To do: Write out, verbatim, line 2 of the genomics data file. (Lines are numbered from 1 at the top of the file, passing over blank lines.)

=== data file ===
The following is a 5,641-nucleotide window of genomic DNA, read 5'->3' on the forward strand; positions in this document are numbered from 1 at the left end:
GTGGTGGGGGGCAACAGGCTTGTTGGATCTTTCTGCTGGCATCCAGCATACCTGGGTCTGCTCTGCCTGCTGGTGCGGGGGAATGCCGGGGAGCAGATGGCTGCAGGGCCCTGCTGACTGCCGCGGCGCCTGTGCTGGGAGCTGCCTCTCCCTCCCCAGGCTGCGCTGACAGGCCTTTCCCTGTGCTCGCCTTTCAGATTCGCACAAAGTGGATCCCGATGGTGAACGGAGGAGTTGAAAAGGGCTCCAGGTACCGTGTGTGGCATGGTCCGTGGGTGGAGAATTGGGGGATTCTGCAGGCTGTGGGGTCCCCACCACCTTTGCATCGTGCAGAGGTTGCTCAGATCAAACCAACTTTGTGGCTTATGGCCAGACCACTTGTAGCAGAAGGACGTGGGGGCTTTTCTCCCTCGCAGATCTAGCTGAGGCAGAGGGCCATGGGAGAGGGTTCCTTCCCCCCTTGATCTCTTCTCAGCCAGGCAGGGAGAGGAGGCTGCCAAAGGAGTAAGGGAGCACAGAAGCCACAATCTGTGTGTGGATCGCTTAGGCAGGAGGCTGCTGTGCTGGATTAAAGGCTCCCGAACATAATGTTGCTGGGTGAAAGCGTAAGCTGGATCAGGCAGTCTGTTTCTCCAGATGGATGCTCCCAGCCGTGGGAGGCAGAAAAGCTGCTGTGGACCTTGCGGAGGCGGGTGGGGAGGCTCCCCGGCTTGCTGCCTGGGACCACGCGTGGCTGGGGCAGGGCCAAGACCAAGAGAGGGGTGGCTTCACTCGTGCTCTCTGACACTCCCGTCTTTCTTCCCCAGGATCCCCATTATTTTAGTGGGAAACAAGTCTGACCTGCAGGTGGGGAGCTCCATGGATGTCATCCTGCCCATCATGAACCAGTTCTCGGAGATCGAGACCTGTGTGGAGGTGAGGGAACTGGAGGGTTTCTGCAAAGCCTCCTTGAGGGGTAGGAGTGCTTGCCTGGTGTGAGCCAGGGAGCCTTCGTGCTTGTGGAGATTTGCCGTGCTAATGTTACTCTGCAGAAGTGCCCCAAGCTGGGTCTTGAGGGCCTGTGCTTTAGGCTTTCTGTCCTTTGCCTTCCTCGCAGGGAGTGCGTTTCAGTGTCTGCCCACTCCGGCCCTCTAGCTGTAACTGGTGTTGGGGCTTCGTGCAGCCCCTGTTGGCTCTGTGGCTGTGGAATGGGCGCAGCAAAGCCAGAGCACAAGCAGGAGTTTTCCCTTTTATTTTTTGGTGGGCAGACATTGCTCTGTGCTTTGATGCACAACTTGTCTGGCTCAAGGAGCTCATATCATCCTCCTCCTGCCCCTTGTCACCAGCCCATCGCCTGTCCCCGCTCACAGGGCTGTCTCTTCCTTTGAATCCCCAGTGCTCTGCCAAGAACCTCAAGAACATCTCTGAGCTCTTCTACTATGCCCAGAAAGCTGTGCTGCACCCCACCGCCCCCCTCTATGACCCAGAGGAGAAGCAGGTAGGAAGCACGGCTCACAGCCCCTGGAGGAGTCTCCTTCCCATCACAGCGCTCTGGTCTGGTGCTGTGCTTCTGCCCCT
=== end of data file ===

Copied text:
GTGGTGGGGGGCAACAGGCTTGTTGGATCTTTCTGCTGGCATCCAGCATACCTGGGTCTGCTCTGCCTGCTGGTGCGGGGGAATGCCGGGGAGCAGATGGCTGCAGGGCCCTGCTGACTGCCGCGGCGCCTGTGCTGGGAGCTGCCTCTCCCTCCCCAGGCTGCGCTGACAGGCCTTTCCCTGTGCTCGCCTTTCAGATTCGCACAAAGTGGATCCCGATGGTGAACGGAGGAGTTGAAAAGGGCTCCAGGTACCGTGTGTGGCATGGTCCGTGGGTGGAGAATTGGGGGATTCTGCAGGCTGTGGGGTCCCCACCACCTTTGCATCGTGCAGAGGTTGCTCAGATCAAACCAACTTTGTGGCTTATGGCCAGACCACTTGTAGCAGAAGGACGTGGGGGCTTTTCTCCCTCGCAGATCTAGCTGAGGCAGAGGGCCATGGGAGAGGGTTCCTTCCCCCCTTGATCTCTTCTCAGCCAGGCAGGGAGAGGAGGCTGCCAAAGGAGTAAGGGAGCACAGAAGCCACAATCTGTGTGTGGATCGCTTAGGCAGGAGGCTGCTGTGCTGGATTAAAGGCTCCCGAACATAATGTTGCTGGGTGAAAGCGTAAGCTGGATCAGGCAGTCTGTTTCTCCAGATGGATGCTCCCAGCCGTGGGAGGCAGAAAAGCTGCTGTGGACCTTGCGGAGGCGGGTGGGGAGGCTCCCCGGCTTGCTGCCTGGGACCACGCGTGGCTGGGGCAGGGCCAAGACCAAGAGAGGGGTGGCTTCACTCGTGCTCTCTGACACTCCCGTCTTTCTTCCCCAGGATCCCCATTATTTTAGTGGGAAACAAGTCTGACCTGCAGGTGGGGAGCTCCATGGATGTCATCCTGCCCATCATGAACCAGTTCTCGGAGATCGAGACCTGTGTGGAGGTGAGGGAACTGGAGGGTTTCTGCAAAGCCTCCTTGAGGGGTAGGAGTGCTTGCCTGGTGTGAGCCAGGGAGCCTTCGTGCTTGTGGAGATTTGCCGTGCTAATGTTACTCTGCAGAAGTGCCCCAAGCTGGGTCTTGAGGGCCTGTGCTTTAGGCTTTCTGTCCTTTGCCTTCCTCGCAGGGAGTGCGTTTCAGTGTCTGCCCACTCCGGCCCTCTAGCTGTAACTGGTGTTGGGGCTTCGTGCAGCCCCTGTTGGCTCTGTGGCTGTGGAATGGGCGCAGCAAAGCCAGAGCACAAGCAGGAGTTTTCCCTTTTATTTTTTGGTGGGCAGACATTGCTCTGTGCTTTGATGCACAACTTGTCTGGCTCAAGGAGCTCATATCATCCTCCTCCTGCCCCTTGTCACCAGCCCATCGCCTGTCCCCGCTCACAGGGCTGTCTCTTCCTTTGAATCCCCAGTGCTCTGCCAAGAACCTCAAGAACATCTCTGAGCTCTTCTACTATGCCCAGAAAGCTGTGCTGCACCCCACCGCCCCCCTCTATGACCCAGAGGAGAAGCAGGTAGGAAGCACGGCTCACAGCCCCTGGAGGAGTCTCCTTCCCATCACAGCGCTCTGGTCTGGTGCTGTGCTTCTGCCCCT